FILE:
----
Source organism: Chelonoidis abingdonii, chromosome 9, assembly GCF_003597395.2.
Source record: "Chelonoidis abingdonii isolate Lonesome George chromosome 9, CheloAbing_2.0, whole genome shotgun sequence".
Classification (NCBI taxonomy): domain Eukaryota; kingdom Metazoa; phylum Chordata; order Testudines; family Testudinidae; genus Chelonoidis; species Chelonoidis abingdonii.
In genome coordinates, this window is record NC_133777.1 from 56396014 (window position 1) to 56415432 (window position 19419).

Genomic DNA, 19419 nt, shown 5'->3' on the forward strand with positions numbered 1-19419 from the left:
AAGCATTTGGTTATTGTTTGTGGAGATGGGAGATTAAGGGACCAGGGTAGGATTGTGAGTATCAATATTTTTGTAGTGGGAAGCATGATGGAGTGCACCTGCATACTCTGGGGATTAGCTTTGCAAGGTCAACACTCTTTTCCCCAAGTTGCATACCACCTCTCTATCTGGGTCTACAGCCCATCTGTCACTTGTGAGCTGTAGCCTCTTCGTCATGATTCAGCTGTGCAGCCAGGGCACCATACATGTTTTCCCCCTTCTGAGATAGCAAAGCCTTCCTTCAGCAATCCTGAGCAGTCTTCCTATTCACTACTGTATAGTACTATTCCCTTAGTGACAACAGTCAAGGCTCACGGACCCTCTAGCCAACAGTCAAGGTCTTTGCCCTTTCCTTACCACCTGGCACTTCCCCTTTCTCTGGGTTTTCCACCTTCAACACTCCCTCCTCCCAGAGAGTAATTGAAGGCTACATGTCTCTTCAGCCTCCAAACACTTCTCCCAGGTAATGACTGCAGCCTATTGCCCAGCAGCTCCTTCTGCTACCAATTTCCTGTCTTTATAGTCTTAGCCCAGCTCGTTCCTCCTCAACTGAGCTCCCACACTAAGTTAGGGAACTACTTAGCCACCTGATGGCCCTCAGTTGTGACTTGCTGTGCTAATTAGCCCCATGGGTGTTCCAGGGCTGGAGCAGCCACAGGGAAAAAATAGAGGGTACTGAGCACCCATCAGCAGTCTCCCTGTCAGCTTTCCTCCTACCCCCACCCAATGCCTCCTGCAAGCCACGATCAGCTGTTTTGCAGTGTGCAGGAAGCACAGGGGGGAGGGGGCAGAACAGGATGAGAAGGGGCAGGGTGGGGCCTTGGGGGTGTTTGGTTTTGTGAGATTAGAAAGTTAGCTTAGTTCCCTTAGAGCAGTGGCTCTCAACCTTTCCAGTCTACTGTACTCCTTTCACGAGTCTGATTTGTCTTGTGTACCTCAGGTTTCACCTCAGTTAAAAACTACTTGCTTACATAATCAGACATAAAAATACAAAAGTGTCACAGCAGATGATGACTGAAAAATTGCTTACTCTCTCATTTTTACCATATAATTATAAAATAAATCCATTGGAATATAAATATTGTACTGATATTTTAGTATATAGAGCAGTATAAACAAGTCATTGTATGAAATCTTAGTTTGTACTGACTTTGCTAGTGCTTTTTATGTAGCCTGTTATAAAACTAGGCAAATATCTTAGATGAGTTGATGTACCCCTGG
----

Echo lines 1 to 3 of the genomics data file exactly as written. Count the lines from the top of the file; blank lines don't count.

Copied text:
Source organism: Chelonoidis abingdonii, chromosome 9, assembly GCF_003597395.2.
Source record: "Chelonoidis abingdonii isolate Lonesome George chromosome 9, CheloAbing_2.0, whole genome shotgun sequence".
Classification (NCBI taxonomy): domain Eukaryota; kingdom Metazoa; phylum Chordata; order Testudines; family Testudinidae; genus Chelonoidis; species Chelonoidis abingdonii.